(Closed) New Study Re: Fetal Alcohol Syndrome

posted 7 years ago in TTC
Post # 3
Member
5670 posts
Bee Keeper
  • Wedding: August 2010

Very interesting. Thanks for sharing.

I’m very cautious and I guess if I could by child’s entire life then I can go without alcohol for 9 months. I just hope I don’t crave wine too bad when the time comes 😉

My dad was the product of fetal alcohol syndrome and I know that’ll always be in the back of my head.

Post # 4
Member
868 posts
Busy bee
  • Wedding: September 2011

Interesting article- I’m hoping that those who are “daily” drinkers didn’t know they were pregnant during the time period they were drinking like that- but I guess you never know. 

I always feel like having studies like this can be a double-edged sword…. I think people will talk themselves in to believing that drinking during the 2nd or 3rd trimester isn’t dangerous, even though the article specifically says that effects are unknown.

Post # 5
Member
519 posts
Busy bee
  • Wedding: May 2012

That is interesting, and while it’s probably fine to have one drink when you are later in your pregnancy, I had a professor who said, “you wouldn’t give your newborn baby alcohol, so why would you drink while pregnant?” This has stuck with me, because ultimately your baby gets some of whatever you consume, so really, why would you let any alcohol get to them in your womb?  

Post # 6
Member
178 posts
Blushing bee
  • Wedding: April 2011

I can’t help but jump in here.  I have posted the abstract below from the actual scientific article – the popular press is notorious for misinterpreting the original scientific articles.

One point I would like to emphasize is this study did not examine the effect of alcohol on brain development/learning/behavioural problems at all.  It seems from the abstract that they only studied the effect of alcohol consumption of the physical features.  The brain develops all throughout the pregnancy (and even after birth) and I would be very concerned about alcohol use in the second and third trimester. There is plenty of evidence of the impact of alcohol use on the brain, and this can be very debilitating.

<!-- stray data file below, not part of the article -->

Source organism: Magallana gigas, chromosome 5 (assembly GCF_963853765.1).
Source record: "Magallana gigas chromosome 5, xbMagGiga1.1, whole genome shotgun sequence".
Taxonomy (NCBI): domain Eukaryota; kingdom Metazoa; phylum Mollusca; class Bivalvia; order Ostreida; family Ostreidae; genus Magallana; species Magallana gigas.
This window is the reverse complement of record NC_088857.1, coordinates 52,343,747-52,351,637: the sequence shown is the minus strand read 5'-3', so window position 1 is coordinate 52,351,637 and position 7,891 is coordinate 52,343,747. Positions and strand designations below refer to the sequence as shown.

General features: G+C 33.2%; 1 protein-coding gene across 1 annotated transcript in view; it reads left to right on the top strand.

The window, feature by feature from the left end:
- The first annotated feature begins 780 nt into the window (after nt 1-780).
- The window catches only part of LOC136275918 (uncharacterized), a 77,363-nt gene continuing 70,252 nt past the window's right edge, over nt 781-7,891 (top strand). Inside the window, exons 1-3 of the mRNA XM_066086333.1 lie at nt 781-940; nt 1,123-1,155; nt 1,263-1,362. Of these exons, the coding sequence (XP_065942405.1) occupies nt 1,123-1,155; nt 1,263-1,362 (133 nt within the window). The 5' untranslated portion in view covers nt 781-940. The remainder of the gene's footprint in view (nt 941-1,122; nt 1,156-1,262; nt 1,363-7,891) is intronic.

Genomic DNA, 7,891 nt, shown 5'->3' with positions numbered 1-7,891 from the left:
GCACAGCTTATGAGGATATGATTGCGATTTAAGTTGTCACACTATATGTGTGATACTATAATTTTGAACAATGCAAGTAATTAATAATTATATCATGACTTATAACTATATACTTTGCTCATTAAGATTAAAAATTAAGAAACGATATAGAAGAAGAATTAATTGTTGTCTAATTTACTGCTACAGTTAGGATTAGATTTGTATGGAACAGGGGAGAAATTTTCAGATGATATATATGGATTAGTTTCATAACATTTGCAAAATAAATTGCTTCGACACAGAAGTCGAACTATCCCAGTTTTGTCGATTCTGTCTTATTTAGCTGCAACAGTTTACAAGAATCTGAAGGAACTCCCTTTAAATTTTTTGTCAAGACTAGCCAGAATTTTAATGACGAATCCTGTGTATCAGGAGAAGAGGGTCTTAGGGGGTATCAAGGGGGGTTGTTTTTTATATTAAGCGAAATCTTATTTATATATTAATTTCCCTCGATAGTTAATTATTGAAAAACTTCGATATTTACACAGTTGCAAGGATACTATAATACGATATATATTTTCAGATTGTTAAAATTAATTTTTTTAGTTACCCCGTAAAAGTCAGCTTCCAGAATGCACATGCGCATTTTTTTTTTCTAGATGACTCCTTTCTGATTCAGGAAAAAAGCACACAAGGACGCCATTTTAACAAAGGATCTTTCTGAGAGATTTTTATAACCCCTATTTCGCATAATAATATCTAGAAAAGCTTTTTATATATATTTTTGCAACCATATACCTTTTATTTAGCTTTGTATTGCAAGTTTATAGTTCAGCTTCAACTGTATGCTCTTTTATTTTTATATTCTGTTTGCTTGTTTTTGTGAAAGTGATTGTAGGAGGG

Background: The physical features of fetal alcohol syndrome include smooth philtrum, thin vermillion border, short palpebral fissures, microcephaly, and growth deficiencies on weight and height. However, little is known about the specific quantities of alcohol exposure, pattern of drinking, timing of exposure, and magnitude of risk for each of these features.

 

Methods: Using data on 992 subjects collected prospectively in California between 1978 and 2005, we examined the patterns and timing of alcohol exposure in relation to these features. Structural features were assessed by a dysmorphologist who performed a blinded physical examination of all infants. Patterns of drinking were evaluated by drinks per day, number of binge episodes, and maximum number of drinks. Timing of exposure was evaluated 0 to 6 weeks postconception, 6 to 12 weeks postconception, first trimester, second trimester, and third trimester.

 

Results: Higher prenatal alcohol exposure in every pattern was significantly associated with the incidence of smooth philtrum but not with short palpebral fissures. The strongest associations were with timing of exposure in the second half of the first trimester (RR 1.25, 95% CI 1.14 to 1.36 for average number of drinks per day; RR 1.17, 95% CI 1.09 to 1.26 for maximum number of drinks in 1 episode). Similarly, thin vermillion border was most strongly associated with exposure in the second half of the first trimester. Findings with respect to timing of exposure were similar for microcephaly and reduced birth weight. However, reduced birth length was increased with exposure in any trimester. These associations were linear, and there was no evidence of a threshold.

 

Conclusions: Reduced birth length and weight, microcephaly, smooth philtrum, and thin vermillion border are associated with specific gestational timing of prenatal alcohol exposure and are dose-related without evidence of a threshold. Women should continue to be advised to abstain from alcohol consumption from conception throughout pregnancy.

Post # 7
Member
1550 posts
Bumble bee
  • Wedding: April 2011

wow, there are people who drink MULTIPLE drinks a DAY while pregnant? dang….

Post # 8
Member
9029 posts
Buzzing Beekeeper
  • Wedding: June 2011

All I know is everything you consume goes to the babies blood stream as well. Even when you are breast feeding the alcohol goes into your breast milk so I personally wont drink alcohol while pregnant. I never drank alcohol even pre-pregnancy.

Post # 10
Member
9053 posts
Buzzing Beekeeper
  • Wedding: June 2010

Very interesting. Thanks for posting. I feel that as a very occasional drinker in the first place a transition to complete teetotaler for nine months wouldn’t be hard enough to risk “results unknown”

Post # 11
Member
178 posts
Blushing bee
  • Wedding: April 2011

I hope I didn’t sound too preachy. It is the health care provider in me talking…

Post # 12
Member
9824 posts
Buzzing Beekeeper

Studies like this make me glad I hadn’t had a drink in months before I conceived.

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